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House Jan. 6 committee plots course as Trump bucks subpoena



The House Jan. 6 committee said Monday that it is “evaluating next steps” after former President Donald Trump failed to appear for a deposition in response to the panel’s 11th-hour subpoena.

The Democrat-led panel, which voted unanimously to subpoena Mr. Trump at its final hearing last month, demanded that the former president turn over a list of corresponding documents by Nov. 4 and testify under oath before the panel by Nov. 14.

The committee granted Mr. Trump an additional week to provide documents after receiving correspondence from Mr. Trump’s attorneys in advance of the first deadline but did not extend Monday’s deadline for Mr. Trump to appear for a deposition.

Mr. Trump has since sued the panel alleging the subpoena runs afoul of the separation of powers.

“Former President Trump has failed to comply with the Select Committee’s subpoena requiring him to appear for a deposition today,” Committee Chairman Bennie G. Thompson, Mississippi Democrat, and Vice Chair Liz Cheney, Wyoming Republican, said adding that Mr. Trump’s attorneys “made no attempt to negotiate an appearance of any sort.”

The lawmakers said Mr. Trump’s lawsuit “parades out many of the same arguments that the courts have rejected repeatedly over the last year.”

“The truth is that Donald Trump, like several of his closest allies, is hiding from the Select Committee’s investigation and refusing to do what more than a thousand other witnesses have done,” the lawmakers said. “In the days ahead, the committee will evaluate next steps in the litigation and regarding the former President’s noncompliance.”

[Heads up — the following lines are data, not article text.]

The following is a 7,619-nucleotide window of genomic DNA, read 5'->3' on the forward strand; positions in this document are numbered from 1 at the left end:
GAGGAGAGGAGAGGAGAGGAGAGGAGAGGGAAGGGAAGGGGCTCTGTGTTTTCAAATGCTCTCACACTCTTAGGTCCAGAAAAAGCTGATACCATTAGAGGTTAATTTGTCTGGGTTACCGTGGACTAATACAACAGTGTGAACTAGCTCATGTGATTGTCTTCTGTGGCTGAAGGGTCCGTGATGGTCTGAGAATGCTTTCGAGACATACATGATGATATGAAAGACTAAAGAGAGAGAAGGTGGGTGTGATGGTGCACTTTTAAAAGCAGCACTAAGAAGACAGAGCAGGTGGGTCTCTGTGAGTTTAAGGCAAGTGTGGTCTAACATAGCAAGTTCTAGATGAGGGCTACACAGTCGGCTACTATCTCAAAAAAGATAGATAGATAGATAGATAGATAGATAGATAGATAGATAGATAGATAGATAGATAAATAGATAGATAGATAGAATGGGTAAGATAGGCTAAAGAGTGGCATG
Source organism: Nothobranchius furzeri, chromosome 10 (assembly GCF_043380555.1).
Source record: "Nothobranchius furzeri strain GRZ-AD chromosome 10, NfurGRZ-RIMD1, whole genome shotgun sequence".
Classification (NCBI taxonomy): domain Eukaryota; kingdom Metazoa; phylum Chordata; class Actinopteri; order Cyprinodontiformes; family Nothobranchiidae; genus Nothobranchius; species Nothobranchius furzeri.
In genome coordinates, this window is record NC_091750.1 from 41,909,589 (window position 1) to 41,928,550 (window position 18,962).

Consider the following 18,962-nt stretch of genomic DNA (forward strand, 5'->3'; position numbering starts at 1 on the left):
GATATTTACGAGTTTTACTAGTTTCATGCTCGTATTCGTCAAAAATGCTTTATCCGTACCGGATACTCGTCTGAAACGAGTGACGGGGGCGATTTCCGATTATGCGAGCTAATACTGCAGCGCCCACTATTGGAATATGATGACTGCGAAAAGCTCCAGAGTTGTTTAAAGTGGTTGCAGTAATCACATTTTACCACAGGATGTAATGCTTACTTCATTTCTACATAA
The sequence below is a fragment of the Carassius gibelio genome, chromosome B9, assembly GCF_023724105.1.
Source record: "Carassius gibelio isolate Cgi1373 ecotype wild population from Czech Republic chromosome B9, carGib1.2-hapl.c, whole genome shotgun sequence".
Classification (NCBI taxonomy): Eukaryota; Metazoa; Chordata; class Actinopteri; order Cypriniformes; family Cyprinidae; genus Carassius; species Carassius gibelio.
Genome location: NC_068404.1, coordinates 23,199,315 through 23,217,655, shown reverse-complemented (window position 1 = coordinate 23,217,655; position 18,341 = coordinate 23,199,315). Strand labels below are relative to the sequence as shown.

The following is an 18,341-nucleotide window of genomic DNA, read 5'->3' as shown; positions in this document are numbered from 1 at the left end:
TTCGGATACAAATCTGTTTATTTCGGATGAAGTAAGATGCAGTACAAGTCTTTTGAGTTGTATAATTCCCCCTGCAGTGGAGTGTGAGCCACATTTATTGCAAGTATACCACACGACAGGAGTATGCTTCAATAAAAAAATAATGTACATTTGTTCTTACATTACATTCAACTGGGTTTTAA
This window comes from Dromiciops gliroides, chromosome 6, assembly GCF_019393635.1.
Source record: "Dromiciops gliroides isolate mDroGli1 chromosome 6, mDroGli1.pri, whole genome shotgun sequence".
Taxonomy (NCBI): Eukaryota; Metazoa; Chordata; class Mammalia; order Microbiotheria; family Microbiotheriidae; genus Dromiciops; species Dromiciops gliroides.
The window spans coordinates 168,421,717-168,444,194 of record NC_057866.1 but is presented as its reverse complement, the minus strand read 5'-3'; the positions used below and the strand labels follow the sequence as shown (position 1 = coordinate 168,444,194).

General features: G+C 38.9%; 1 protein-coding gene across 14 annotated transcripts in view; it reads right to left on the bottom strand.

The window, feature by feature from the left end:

The committee says Mr. Trump was a central figure behind a coordinated effort to overturn the results of the 2020 election.

The lawmakers on the panel say they have obtained “overwhelming evidence” of that “multi-part” effort through Mr. Trump’s former appointees and staff.

Those efforts, according to the lawmakers, included “purposely and maliciously” perpetuating false accusations of fraud related to the 2020 election, pressuring federal and state officials and members of Congress to overturn the results.

The committee also accuses Mr. Trump of summoning “tens of thousands of supporters to Washington and, knowing they were angry and some were armed, sending them to the Capitol.”

Mr. Trump has accused the Democrat-led committee of undertaking a partisan “witch hunt” and squandering taxpayer dollars in its quest to smear him and Republicans.

The former president lashed out at the committee following its final hearing, criticizing the investigation as a “witch hunt of the highest level,” but offered no response to the panel’s demands that he turn over documents and testify under oath.

Mr. Trump’s attorneys also note in the former president’s request to block the committee’s subpoena filed on Friday that no president had been forced to testify to a Congressional committee, though some have done so voluntarily.

“President Trump has been put in the untenable position of choosing between preserving his rights and the constitutional prerogatives of the Executive Branch, or risking enforcement of the Subpoena issued to him,” the lawsuit read.

While the committee stopped short of laying out a course of action Monday, the panel has voted to hold several former Trump officials in contempt of Congress for failing to comply with its subpoenas.

The Justice Department has pursued charges for two former White House advisers – Steve Bannon and Peter Navarro – after receiving contempt referrals from Congress for bucking the committee’s demands.

A federal judge last month sentenced Mr. Bannon to four months in prison and ordered him to pay a $6,500 fine after being convicted on contempt of Congress charges in July.

Mr. Bannon has since appealed the conviction. His prison term has been delayed pending that appeal.

• Alex Swoyer contributed to this story





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